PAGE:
McLaren 12C Can-Am review, price and specs

The circuit-only McLaren 12C GT Can-Am could be the greatest track toy on sale. Review here

Evo rating
Price
from £375,000
  • Few greater thrills out there
  • Err... price?

What is it?

The McLaren 12C Can-Am Edition, a barmy but brilliant semi race car. Not road legal, but shorn of motorsport regulations, just 30 of these £375,000 machines will be built as ‘the ultimate track car’. We’ve tested it at Blyton Park circuit, a fabulously noise-tolerant track in the north of England.

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Technical highlights?

An evolution of the McLaren 12C GT3 racecar, its power is up over 100bhp to 621bhp while there is 30 per cent more downforce, changes allowed due to the Can-Am’s lack of racing restrictions. The same carbonfibre monocoque chassis as the 12C road car lies beneath, and with all the upgrades, the total dry weight comes in at a claimed 1200kg (1334kg as tested with a full tank of fuel).

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A new aerodynamic package includes a front splitter, dive planes, and humongous rear wing all crafted from carbonfibre. The extra power comes from a revised 3.8-litre twin-turbo V8, and with 5bhp more than a road going 12C, it’s the most powerful iteration of McLaren’s baby supercar yet. Its 0-60 time will be quicker, though its top speed is over 30mph lower. Not that it really matters on most tracks...

What’s it like to drive?

You know you’re about to drive something serious when a man in an immaculate McLaren-branded shirt has to brief you on what all the buttons on the steering wheel actually do. There are traction control and ABS settings, various engine maps, a pit limiter… It all washes over me, to be honest. I’m more concerned that the ‘wheel’ doesn’t have a top or bottom. Those of us of a certain age would call it Knight Rider-spec.

The Can-Am is running the hard-compound race tyres from the Blancpain Endurance Series that take an age to get up to operating temperature and are usually slipped out of tyre-warmers. Today they’ve been sitting on cold concrete in an old hangar for four hours. So it’s with much relief that McLaren factory GT ace Rob Bell is on hand to shake the car down and get the tyres hot. It takes about 12 laps. Yikes. Then he jumps out, says the traction and ABS settings are perfect (I wasn’t going to touch them anyway) and offers just one piece of advice: ‘Brake really hard into the corners, otherwise it’ll just understeer.’ Then the flimsy door slams down and it’s just me and the Can-Am.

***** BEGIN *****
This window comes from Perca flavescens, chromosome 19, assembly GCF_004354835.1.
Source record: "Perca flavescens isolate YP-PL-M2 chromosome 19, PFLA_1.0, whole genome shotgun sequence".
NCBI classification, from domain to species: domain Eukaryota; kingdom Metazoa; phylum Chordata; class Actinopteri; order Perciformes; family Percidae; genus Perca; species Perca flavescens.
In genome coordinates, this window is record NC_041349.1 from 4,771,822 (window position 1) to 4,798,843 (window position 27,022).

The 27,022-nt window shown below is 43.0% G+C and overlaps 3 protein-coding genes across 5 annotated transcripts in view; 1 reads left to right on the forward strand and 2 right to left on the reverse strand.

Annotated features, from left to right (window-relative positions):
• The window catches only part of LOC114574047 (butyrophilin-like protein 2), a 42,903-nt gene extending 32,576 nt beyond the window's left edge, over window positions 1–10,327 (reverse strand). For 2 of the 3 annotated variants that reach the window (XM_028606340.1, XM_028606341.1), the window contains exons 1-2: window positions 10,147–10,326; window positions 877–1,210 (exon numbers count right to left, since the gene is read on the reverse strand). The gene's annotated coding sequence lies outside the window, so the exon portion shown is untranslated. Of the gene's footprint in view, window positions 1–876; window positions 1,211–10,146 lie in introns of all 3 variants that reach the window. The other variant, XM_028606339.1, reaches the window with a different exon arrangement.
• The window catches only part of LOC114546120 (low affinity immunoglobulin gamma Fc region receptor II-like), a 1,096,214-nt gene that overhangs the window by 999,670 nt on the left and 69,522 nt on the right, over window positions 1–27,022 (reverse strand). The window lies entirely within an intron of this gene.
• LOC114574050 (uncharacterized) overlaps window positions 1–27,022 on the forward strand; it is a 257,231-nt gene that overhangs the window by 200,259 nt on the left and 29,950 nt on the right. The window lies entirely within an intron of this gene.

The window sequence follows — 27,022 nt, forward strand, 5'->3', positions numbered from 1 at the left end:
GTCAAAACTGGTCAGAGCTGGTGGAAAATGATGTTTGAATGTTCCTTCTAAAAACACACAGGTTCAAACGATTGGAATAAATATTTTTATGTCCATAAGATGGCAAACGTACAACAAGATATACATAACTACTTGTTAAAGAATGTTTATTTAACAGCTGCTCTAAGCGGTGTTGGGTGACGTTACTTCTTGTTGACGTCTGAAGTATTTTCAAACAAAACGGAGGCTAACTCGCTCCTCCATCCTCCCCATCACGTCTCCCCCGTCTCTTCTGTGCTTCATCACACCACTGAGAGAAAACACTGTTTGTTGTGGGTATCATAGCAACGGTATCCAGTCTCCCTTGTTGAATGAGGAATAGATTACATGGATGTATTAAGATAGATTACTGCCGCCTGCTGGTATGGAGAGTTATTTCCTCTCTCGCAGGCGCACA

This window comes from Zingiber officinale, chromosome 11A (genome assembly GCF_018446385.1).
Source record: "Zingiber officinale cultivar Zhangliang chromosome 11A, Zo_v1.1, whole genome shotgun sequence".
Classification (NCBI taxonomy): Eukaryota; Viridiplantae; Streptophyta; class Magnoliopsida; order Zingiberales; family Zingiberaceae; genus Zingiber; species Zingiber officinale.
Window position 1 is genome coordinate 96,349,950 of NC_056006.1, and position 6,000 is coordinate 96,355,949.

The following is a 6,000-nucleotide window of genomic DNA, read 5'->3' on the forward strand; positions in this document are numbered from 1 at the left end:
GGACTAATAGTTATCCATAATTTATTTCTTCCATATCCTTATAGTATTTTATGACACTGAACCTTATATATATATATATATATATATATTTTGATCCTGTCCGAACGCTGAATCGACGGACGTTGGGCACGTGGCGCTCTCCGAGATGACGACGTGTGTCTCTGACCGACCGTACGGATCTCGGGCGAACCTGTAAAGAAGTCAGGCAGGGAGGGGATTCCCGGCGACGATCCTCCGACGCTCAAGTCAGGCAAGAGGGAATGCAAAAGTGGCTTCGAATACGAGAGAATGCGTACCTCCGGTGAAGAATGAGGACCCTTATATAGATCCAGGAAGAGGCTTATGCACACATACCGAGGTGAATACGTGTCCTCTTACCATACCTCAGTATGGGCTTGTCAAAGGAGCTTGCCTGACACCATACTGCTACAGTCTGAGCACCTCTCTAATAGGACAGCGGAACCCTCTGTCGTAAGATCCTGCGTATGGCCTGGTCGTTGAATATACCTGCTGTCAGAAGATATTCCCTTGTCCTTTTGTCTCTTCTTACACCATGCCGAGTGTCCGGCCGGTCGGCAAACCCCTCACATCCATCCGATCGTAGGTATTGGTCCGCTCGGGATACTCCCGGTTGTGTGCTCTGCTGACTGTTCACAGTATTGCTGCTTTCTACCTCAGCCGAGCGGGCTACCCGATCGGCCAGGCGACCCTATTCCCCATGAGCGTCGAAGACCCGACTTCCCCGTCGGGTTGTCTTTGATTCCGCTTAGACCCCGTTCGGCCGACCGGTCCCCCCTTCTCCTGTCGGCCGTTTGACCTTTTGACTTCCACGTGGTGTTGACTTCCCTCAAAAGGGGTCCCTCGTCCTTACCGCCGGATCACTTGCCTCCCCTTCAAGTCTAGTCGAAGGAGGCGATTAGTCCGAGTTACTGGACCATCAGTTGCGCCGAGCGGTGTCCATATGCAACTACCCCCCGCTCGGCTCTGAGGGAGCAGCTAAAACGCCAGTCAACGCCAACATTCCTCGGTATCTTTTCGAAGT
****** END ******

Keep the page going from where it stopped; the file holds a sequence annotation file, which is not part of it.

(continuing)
The clutch is a bit of a pig to judge and I judder onto the track with revs flaring and waning, but never quite dying completely. Then I decide to give it the full beans along the short straight to Jochen. I’m not sure why, but as it turns out the tyres take the torque and the 12C fires through second and deep into third in a blink. The brakes require massive pressure but the ABS is so reassuring that I can jump on them with no fear of locking up. Then I feel pathetically cowardly as the Can-Am eases through Jochen and The Ump at about 20 per cent of its potential.

The McLaren takes part in evo Track Car of the Year 2013

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Incredibly, that’s the last time the Can-Am feels too much for me. I’d love to say it was an animal and that I tamed it… but it’s just so easy to drive hard. You need to get your mind around the braking capability and the forces required to maximise it, but once you do, the Can-Am just sucks you in, encouraging you to really lean on the front end, to take risks on the throttle and to let the traction control help. Pretty soon you find yourself driving absolutely at your limits and catching glimpses of the car’s limits, too.

Like the 12C road car, the front inside wheel hops through Bunga-Bunga and the engine’s sheer reach blows your mind, but the Can-Am can turn and brake like no road car and that ability defines its lap. It’s quite astounding to be part of a car that can obliterate a circuit with such force and precision, and to feel the less-loaded rear end slide into corners and hold its angle as you feed in the power. To say that the Can-Am makes you feel heroic is an understatement. Ferocious, predictable, composed, agile, mind-scrambling and just joyously exciting, it’s everything you hope it will be and then a little bit more. It rips around Blyton in 55.1sec of flame-splitting madness – nearly eight seconds quicker than the already rapid McLaren 12C road car.

How does it compare?

The 12C GT Can-Am is closest in spirit to track-only supercars like the Ferrari 599XX, Pagani Zonda R and Lamborghini Sesto Elemento. Unlike those cars, though, it doesn’t command a million-pound-plus price tag. The fact its spec outstrips the McLaren12C GT3 racer is also exceedingly appealing.

Anything else I need to know?

I’ll never forget my laps in the Can-Am - the intensity of the acceleration, the astonishing braking and the sheer approachability of it once the initial intimidation fades. Not only that, but it also challenges you to reappraise what’s dynamically possible and leaves you physically exhausted – and that’s a whole new type of fun. If money is no object then you’ll find few greater thrills.

Specifications

EngineV8, 3799cc, twin-turbo
Max power621bhp @ 6500rpm
Max torque517lb ft @ 5500rpm
0-60sub-3.0sec
Top speed174mph (claimed)
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